Food = Culture?

If food defines a culture, I shudder to think about the people defined by Guerrero Negro’s demon street food from hell.

We’d pulled into town late, just as it was getting dark. Having read in the Lonely Planet Guide to Baja California that the street food in Guerrero Negro was outstanding and inexpensive, we checked in to the best of the modestly priced hotels in town and, before even shedding our cycling gear, we were on the street looking for it.

I always figure that if the parking lot is full, the food must be good … or at least passable and cheap. There must have been a crowd of 15 people hanging out by this one food stand – guys, couples, even whole families. It was a 3′ by 6′ cart and it was doing a very brisk business.

It was just what we were looking for.

My Spanish is usually pretty good, but this time I didn’t quite get the message printed on the side of the cart, so I decided the finger pointing method would have to do.

I found myself pointing at a collection of long skinny tubes – four different colours (sort of) and filled with … something.

We were hungry, so I pointed to the whole group of them and said “dos de cada uno, por favor”, “two of each of them, please”.

What happened next was a little scary. With a pair of tongs,1 he took eight of the already greasy looking tubes, two of each colour, and put them back in the inch thick layer of oil on the grill.

After they had all soaked up enough extra oil, he took them out and wrapped each set of four in a piece of foil and, with a big smile, handed them over.

It is unfortunate that when I am really, really hungry, I often find that I will gobble down a copious amount of food before the taste, quality and texture actually registers. For Dainius, multiply that amount times two.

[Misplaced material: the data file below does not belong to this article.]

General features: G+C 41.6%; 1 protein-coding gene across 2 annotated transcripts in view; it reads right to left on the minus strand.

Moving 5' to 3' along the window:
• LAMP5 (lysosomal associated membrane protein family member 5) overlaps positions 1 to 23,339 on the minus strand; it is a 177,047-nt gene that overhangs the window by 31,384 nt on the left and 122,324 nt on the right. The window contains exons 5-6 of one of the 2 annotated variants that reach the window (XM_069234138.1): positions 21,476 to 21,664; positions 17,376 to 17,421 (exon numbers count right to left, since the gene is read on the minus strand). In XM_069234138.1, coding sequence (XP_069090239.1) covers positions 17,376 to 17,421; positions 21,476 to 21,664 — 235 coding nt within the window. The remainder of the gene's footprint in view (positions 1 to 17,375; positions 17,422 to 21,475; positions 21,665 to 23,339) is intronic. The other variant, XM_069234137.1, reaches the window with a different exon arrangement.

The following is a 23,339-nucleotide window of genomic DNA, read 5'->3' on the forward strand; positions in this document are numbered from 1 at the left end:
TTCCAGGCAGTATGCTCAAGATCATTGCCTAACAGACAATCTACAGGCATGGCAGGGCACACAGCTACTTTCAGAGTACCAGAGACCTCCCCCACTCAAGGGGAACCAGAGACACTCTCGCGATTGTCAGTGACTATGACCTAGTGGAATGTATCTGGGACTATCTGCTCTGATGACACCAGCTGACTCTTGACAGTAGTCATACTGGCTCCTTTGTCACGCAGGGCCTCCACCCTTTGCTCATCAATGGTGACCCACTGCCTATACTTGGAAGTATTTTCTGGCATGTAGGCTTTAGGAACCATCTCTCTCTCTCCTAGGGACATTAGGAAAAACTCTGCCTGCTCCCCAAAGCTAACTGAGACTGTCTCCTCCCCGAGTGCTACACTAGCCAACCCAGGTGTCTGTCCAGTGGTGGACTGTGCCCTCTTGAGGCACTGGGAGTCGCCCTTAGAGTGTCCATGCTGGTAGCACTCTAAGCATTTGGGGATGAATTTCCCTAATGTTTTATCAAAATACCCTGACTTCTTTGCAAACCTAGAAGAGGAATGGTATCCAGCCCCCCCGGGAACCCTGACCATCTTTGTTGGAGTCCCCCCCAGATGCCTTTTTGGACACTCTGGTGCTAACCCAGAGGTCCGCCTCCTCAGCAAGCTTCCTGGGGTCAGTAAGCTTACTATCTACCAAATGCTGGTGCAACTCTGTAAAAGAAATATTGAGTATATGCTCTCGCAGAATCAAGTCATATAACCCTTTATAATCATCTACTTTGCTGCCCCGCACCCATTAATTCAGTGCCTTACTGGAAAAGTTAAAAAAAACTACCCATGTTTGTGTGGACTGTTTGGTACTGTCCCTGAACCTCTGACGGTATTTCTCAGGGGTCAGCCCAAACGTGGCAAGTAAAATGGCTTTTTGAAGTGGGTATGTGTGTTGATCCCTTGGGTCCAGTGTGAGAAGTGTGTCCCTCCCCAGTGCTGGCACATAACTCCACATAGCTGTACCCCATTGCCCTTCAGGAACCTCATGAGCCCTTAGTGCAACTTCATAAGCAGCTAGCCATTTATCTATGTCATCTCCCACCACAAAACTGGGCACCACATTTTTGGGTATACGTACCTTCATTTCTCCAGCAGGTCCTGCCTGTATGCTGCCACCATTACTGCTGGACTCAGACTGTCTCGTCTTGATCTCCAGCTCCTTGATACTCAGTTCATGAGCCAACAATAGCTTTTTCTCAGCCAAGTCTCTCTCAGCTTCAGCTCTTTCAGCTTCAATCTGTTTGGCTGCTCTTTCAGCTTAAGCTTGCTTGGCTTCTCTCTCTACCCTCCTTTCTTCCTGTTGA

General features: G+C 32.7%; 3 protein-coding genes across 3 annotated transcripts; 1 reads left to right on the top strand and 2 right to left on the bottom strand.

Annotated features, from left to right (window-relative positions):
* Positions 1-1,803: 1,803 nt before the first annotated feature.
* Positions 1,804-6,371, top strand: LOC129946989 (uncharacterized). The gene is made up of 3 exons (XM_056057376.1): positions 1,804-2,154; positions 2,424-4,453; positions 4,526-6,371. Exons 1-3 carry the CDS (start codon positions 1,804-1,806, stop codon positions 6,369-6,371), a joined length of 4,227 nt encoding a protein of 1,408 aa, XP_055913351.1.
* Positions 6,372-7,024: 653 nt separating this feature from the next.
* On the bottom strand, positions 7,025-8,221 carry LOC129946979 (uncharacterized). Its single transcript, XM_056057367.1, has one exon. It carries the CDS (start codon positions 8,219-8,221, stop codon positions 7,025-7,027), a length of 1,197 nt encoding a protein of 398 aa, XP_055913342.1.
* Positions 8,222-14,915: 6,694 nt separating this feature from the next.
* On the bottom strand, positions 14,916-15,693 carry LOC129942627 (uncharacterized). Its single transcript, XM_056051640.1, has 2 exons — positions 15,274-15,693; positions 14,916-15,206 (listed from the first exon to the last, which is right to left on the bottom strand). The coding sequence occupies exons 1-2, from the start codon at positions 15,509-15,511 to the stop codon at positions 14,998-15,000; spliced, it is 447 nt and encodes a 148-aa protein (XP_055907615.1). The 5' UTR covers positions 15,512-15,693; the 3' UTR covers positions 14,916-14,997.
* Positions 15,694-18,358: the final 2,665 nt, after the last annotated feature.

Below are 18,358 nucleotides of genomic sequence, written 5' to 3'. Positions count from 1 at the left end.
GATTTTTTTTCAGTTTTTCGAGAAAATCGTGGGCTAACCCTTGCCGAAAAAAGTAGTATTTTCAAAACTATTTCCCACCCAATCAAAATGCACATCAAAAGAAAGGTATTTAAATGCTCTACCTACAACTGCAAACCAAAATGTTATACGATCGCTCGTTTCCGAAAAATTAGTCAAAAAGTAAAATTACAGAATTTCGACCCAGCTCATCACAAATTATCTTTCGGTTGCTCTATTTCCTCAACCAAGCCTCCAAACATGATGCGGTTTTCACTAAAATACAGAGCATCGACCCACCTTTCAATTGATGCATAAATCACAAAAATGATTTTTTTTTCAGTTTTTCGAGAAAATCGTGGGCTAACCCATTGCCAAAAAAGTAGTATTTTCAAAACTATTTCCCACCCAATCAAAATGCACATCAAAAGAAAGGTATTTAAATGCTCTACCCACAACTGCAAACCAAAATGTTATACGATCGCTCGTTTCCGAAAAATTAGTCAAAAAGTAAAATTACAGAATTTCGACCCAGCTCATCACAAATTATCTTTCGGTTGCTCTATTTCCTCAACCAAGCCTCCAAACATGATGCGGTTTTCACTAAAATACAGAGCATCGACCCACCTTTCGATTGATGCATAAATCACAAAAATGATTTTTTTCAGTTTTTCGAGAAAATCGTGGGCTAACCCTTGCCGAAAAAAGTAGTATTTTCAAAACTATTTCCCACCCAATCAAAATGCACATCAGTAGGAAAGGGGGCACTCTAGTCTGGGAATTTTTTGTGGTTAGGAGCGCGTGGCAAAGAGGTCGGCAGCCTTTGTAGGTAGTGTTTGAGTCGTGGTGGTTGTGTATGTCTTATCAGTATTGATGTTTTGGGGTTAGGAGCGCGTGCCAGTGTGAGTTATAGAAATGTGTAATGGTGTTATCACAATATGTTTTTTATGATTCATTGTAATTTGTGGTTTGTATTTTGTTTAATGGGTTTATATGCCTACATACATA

By the time we hit this point, we were already more than halfway through our grease tube dinner. Dainius, in fact, was just about ready to polish off number 4. It was at that moment that both of us realized our grave mistake.

We looked at each other, pitched what was left in our hands into the trash bin like it was radioactive and went back to the hotel to lay down. Our moans and gut rumblings spent a good couple of hours doing their best to drown out the Mexican television.

We found out the substance of our mistake the next day. Tortillas of various shades were spread with condiments to match their colour, e.g. green for avocado, red for ketchup, etc. These were then each wrapped around a wiener and then deep fried… twice.

A Mexican interpretation of a hot dog. The stand was just as busy that next day.

To be fair, we did find one excellent street food meal. It was a seafood cocktail of raw shrimp, scallops, onions and cilantro doused in fresh-squeezed lime and tomato juice, and a dash of hot sauce.

But I can’t help asking myself, “What kind of people think the double fried hot dogs are a treat?”

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